For anyone LGBTQ+ or interested in LGBTQ+ culture, it should not have gone unnoticed that this year marks the
50th anniversary of the Stonewall Uprising. Though there remains much work to be done, there is a long history of queer resilience and perseverance that many of us don’t know about. The good news is: It’s easier than ever to tap into LGBTQ+ culture via your phone.
There are dozens of Instagram accounts dedicated to honoring our LGBTQ+ heroes and preserving queer histories, and what better time to follow them that pride month? Some of them are serious archives, which urge us to remember the protests and fights that helped to get close to LGBTQ+ equality, others are just a bit of camp fun (with names like @godimsuchadyke) and some are even forging real-world relationships and communities for their users offline.
Ahead, we outline eight of the best (and most hilarious) queer history and culture Instagrams to follow right now — particularly if you want to stay up-to-date on lesbian gossip or brush up on your queer history.
In the words of the account @lgbthistory: “It’s crucial to learn where we’ve been in order to know where we’re going… and how we get there.”
With more than 190k followers, Leighton Brown and Matthew Riemer’s Insta account is
the definitive quick-hit source for LGBTQ+ history.
The pair are a real-life couple living in Washington, DC, and tell me the story behind the account, started in November 2015 when they went to the unveiling of Frank Kameny’s headstone in Congressional Cemetery. “Kameny – perhaps best known for coining the phrase ‘Gay Is Good’ – was the rock upon which the modern queer rights movement was built, certainly in the US, and arguably the world over,” they explain. “How we ended up at the event was fairly random, but it wasn’t because of a background in queer history. In fact, that ceremony made one thing clear: we didn’t know shit about queer history.”
Over the next year, they began to self-educate, even setting their TV screensaver to a slideshow of pictures of gay activists and icons. Then, as they started being able to connect names and dates to the pictures, they decided to start the account. “We weren’t active social media users, although we soon realized this was beneficial; we want to provide well researched, objective snippets of queer history, not our individual opinions. The account is not about Matthew and Leighton,” they maintain.
“What we’re most proud of, and what makes for perfect posts, is our ability to react in real time to current events. Because of the vast collection of images we’ve collected – which represent decades’ worth of amazing work of activists, archivists, and photographers – we can speak to news of the day. When the US travel ban was announced, for example, we put up a picture from 1979 of LA pioneer Morris Kight protesting discriminatory immigration policies. When Trump does virtually anything, we have an image by Dona Ann McAdams from an ACT UP protest at which a person of color is holding a cardboard coffin emblazoned with the words ‘WE’RE HERE, WE’RE QUEER, WE HATE THE FUCKING PRESIDENT’. Using historic imagery to speak to the here and now – connecting queer people’s anger, isolation, sadness, joy, pride, and solidarity with what came before – makes a perfect post.”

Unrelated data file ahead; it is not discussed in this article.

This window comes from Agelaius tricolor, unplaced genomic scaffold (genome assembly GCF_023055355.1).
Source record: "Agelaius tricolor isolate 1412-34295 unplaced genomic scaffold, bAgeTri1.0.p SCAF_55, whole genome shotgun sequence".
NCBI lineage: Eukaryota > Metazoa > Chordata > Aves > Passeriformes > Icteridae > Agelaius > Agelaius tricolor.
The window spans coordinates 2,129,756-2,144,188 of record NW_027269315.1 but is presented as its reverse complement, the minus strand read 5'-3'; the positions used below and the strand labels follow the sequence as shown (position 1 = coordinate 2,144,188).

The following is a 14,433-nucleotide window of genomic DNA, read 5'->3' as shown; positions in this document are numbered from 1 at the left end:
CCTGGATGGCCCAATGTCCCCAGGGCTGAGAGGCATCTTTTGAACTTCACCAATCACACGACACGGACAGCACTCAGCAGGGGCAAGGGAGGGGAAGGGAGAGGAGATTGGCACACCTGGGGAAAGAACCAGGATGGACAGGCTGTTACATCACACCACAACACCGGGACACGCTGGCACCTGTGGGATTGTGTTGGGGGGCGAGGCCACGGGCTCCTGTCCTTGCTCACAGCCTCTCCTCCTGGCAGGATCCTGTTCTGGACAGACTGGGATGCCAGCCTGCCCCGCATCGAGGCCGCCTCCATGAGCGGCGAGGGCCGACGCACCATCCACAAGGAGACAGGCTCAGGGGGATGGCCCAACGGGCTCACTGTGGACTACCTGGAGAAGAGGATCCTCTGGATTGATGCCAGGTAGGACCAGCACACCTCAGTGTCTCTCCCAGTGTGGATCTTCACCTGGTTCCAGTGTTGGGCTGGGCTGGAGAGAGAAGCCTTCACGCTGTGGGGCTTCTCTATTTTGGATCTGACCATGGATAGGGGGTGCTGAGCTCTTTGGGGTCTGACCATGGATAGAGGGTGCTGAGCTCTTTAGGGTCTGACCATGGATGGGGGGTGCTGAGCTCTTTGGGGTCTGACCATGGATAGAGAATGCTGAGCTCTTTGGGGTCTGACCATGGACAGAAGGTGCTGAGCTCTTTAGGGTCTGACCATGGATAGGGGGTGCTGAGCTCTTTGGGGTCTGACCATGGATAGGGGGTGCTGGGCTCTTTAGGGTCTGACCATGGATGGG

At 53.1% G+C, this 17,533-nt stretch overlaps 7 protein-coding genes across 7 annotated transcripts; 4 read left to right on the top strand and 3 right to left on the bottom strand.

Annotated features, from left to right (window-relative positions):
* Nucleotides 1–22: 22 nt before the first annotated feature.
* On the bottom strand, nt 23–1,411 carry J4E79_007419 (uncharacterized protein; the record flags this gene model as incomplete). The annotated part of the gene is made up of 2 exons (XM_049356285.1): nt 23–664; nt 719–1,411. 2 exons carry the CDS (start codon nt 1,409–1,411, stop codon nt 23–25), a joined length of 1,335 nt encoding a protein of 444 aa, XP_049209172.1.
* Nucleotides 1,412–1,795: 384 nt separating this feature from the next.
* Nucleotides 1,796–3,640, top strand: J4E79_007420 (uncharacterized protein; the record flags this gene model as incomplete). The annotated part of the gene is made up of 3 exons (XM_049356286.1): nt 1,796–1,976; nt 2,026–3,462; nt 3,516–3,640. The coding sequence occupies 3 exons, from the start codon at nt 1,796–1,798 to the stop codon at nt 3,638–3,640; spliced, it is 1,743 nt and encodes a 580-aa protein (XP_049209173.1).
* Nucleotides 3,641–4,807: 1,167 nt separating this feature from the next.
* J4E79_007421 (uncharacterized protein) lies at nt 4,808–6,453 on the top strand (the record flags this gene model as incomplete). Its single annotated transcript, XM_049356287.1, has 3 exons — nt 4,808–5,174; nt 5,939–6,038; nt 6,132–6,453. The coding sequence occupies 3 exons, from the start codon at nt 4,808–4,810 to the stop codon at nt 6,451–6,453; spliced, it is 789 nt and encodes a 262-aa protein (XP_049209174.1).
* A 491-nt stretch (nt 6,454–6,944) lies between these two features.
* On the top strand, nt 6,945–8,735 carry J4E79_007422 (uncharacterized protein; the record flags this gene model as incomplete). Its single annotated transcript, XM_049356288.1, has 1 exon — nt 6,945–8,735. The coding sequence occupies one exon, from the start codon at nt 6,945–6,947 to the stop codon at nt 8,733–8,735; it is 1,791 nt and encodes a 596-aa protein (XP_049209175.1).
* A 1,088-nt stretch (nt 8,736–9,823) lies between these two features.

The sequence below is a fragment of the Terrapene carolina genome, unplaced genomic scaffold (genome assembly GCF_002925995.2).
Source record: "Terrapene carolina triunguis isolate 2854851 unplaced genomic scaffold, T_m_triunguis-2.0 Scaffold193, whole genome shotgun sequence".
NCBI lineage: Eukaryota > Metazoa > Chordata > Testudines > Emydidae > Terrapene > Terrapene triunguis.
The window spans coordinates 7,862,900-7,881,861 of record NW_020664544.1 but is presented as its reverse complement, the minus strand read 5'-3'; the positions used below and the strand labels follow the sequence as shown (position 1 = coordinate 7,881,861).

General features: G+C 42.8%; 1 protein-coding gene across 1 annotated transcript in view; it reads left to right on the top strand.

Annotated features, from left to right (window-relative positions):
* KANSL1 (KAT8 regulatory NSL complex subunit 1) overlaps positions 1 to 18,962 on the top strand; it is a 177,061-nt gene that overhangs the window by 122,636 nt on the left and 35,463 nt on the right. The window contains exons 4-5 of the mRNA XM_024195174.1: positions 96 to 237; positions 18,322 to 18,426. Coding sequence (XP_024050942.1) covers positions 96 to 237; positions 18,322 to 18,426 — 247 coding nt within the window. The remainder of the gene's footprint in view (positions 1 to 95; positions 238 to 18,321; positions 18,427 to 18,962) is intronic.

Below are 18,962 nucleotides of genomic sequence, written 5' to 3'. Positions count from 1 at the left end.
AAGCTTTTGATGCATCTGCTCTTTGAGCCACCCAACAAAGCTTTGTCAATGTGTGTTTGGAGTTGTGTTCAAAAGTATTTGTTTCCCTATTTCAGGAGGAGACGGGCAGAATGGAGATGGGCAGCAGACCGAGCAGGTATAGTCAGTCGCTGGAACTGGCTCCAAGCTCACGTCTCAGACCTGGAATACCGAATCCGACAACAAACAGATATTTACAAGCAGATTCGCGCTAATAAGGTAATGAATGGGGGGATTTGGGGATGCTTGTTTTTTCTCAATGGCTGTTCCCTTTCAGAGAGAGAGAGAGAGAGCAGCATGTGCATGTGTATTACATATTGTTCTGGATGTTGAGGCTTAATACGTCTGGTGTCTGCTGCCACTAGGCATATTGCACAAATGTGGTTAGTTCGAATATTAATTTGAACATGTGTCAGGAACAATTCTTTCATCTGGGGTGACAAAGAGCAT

A real-life archive running since 1974, it made perfect sense when the New York-based Lesbian Herstory Archives took to Instagram so that more people could see the collection, which is made up of artifacts and publications related to all things lesbian culture.
Whether it’s a “Better Blatant Than Latent” badge or a photo from a Pride gone by, the people behind the project believe that preserving actual materials related to lesbian history – a history often denied or erased by the patriarchy – is a political act that can “change deprivation into cultural plentitude” (to quote Joan Nestle, who housed the material collection in her Manhattan apartment for years). Follow this account if you want to learn about the lives of lesbians who have been lost and to see the some of the greatest gay slogan T-shirts that were ever made.
Your fun go-to for anything to do with butch identity, this account is all about its camp sense of humor. ButchCamp’s creators self-describe as “just a couple of European dykes!” One is a designer in Amsterdam and the other is a painter in Lisbon, they met at art school in London and the account became a way to stay in touch. “We started the account as a conversation, a way of talking to each other in sets of images that described, visually, this quality we called ButchCamp,” they explain over email.
is ButchCamp exactly? “It’s really an offshoot of classic camp, or a camp re-centered around the sensibility and aesthetics and humor of lesbianism, rather than the more conventional (and tired) gay male camp everyone is so used to. But to explain camp is like explaining a pun, it’s such a charm breaker. We just point to something that falls within the realm of ButchCamp and someone either feels a camp thrill or they do not.”
The result? A carefully curated feed of in-depth profiles, histories and newsy gossip – one with an underlying political importance. “Butch lesbians have got such a rough deal in popular culture,” say the curators. “Even in camp masterpieces like
The Producers, the butch dyke is the butt of the joke and an object of contempt or dismissal; in Priscilla, Queen of the Desert, Bernadette says to Shirley: “Now listen here, you mullet. Why don’t you just light your tampon, and blow your box apart? Because it’s the only bang you’re ever gonna get, sweetheart!”
“The butch lesbians we profile are all complex and delicious and fascinating: Moms Mabley, Beryl Reid in
The Killing of Sister George, KD Lang, Mabel Hampton, Alison Bechdel, Louise Fitzhugh who wrote Harriet the Spy, Big Mama Thornton, the list goes ON. But we profile them not for their butchness, but for their BUTCHCAMP-ness.”